Economic consequences of banning hare coursing

Only one of the 23 British hare coursing clubs operates in Scotland, this club meets over two days twice per year. It is extremely unlikely that any direct employment is associated with such an occasional event however the event does attract followers and will therefore give rise to multipliers in the local economy. Estimates by CRC suggest that 1,500 people across Britain participate in hare coursing either directly or as spectators. This would suggest that between 60 and 70 individuals may participate in formal hare coursing in Scotland. The contribution to the local economy of such a relatively small number of individuals gathering only twice per year is likely to be quite low.

In addition to formal coursing, informal coursing also takes place in Scotland. Since such events are not formally recorded by any organisation or organisations it is impossible to reliably estimate the extent to which participation in such events generates expenditure in the Scottish economy. Such expenditure, as with formal coursing, is likely to be fairly low anyway.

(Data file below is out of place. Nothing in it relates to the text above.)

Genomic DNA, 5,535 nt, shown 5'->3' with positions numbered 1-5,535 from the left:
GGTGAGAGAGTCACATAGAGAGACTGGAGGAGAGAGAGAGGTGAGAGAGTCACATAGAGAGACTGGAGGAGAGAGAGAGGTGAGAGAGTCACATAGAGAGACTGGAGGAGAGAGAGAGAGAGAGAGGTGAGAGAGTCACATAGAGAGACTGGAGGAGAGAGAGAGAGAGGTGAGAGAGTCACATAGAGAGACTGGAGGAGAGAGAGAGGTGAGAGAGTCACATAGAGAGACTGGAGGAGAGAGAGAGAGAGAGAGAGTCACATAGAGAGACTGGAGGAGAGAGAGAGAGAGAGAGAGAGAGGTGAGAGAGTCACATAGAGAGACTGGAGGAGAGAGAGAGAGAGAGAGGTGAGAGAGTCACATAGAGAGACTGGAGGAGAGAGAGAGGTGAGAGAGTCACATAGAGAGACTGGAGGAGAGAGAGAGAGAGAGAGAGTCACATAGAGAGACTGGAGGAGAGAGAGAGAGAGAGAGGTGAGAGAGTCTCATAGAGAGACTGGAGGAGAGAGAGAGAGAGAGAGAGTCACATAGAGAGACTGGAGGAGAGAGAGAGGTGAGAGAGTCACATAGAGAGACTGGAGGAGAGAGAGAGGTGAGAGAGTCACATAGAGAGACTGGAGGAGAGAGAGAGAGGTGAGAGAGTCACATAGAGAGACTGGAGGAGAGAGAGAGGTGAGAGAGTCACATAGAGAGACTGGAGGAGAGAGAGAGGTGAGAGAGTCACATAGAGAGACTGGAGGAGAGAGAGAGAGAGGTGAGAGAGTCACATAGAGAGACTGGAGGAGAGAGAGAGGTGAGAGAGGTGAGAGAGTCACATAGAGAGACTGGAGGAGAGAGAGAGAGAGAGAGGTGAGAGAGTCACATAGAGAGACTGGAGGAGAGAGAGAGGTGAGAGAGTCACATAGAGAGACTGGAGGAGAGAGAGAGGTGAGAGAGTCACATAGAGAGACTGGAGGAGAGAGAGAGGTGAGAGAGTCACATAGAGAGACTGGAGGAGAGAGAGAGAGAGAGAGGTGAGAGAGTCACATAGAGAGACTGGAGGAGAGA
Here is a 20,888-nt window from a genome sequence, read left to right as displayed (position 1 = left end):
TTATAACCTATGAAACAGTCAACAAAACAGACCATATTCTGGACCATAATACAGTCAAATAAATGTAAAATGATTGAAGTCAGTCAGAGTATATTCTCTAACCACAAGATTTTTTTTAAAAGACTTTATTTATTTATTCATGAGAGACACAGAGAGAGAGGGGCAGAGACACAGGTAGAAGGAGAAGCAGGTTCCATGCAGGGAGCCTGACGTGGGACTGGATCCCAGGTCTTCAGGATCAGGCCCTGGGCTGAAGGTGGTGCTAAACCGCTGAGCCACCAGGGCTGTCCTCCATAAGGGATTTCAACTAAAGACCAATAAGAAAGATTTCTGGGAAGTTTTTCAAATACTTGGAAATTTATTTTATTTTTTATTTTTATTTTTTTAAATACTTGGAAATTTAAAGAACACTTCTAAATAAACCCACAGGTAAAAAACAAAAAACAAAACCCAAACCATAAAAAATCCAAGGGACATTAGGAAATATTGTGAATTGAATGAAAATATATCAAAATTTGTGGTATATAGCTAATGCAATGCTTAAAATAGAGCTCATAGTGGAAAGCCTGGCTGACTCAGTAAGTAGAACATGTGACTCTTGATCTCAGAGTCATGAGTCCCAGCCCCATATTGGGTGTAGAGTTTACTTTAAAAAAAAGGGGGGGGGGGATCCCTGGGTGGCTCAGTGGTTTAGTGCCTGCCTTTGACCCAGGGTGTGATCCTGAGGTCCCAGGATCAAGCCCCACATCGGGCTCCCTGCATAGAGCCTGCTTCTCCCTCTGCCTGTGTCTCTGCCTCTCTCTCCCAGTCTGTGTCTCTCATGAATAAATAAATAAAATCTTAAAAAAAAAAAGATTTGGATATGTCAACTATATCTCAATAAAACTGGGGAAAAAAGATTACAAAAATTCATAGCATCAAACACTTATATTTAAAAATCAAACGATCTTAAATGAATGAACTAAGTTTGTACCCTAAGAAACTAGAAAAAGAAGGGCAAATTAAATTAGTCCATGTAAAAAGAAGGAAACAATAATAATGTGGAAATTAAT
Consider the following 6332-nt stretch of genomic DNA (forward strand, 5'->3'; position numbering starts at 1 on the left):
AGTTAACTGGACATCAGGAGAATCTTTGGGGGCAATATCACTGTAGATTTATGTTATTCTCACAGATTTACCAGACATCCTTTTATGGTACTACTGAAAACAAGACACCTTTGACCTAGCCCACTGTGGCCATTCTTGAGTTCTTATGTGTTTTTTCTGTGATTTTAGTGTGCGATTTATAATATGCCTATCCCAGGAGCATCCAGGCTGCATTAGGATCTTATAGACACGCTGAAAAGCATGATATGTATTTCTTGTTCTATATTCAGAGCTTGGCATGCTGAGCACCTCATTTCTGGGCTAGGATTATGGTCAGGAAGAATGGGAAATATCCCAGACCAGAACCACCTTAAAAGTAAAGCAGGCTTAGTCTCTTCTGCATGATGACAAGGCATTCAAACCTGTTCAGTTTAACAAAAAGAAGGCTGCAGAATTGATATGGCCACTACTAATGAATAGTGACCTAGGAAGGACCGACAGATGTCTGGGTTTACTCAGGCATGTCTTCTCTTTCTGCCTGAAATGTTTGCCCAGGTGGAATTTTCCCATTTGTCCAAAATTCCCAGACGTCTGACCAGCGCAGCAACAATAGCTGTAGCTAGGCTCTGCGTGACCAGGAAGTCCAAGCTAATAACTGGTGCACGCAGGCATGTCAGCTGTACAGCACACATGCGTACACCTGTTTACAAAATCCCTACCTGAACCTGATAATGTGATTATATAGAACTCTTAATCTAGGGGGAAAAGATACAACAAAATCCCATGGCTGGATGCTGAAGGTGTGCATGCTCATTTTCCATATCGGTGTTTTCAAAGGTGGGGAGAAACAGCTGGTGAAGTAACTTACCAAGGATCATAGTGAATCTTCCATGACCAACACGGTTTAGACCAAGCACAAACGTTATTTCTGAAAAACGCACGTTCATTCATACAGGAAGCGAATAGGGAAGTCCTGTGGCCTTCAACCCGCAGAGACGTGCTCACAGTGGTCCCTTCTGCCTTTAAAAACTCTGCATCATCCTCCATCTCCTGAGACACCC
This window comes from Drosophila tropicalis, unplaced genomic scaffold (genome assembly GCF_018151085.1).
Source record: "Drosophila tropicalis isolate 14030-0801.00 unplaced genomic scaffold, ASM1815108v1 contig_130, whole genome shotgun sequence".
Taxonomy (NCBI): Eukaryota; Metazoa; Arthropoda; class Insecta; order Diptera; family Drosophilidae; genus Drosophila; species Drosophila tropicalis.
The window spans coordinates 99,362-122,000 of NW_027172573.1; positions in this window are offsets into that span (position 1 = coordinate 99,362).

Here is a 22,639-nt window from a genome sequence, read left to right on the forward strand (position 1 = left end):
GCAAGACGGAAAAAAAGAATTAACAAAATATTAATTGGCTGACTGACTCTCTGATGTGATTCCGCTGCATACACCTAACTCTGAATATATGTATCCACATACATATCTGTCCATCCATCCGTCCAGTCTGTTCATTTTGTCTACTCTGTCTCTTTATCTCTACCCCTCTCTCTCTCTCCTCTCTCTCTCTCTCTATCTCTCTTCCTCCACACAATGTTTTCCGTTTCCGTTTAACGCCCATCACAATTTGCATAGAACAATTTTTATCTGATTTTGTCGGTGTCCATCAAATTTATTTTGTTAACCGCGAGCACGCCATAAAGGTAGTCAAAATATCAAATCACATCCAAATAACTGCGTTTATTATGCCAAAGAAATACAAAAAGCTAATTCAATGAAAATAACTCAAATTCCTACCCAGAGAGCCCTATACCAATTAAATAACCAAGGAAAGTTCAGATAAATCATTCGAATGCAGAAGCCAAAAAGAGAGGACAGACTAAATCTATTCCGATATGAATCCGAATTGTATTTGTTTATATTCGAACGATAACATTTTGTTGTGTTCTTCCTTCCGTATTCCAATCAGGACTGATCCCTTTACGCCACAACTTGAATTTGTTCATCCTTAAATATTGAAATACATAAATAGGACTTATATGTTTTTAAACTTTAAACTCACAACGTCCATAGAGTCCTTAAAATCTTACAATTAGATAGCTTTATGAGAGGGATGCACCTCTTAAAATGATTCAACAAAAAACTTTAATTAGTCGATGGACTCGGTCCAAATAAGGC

Alternatives to fox hunting and hare coursing

It is probably inaccurate to suggest that a ban on mounted fox hunting and hare coursing would lead to the complete loss of all the employment associated with fox hunting in Scotland. Alternative sports are available to both mounted fox hunting and hare coursing participants.

Drag hunting involves horses and hounds following an artificially laid scent trail rather than one generated by a fox. Proponents of fox hunting do not see a switch between fox and drag hunting as likely because of the different nature of the sports: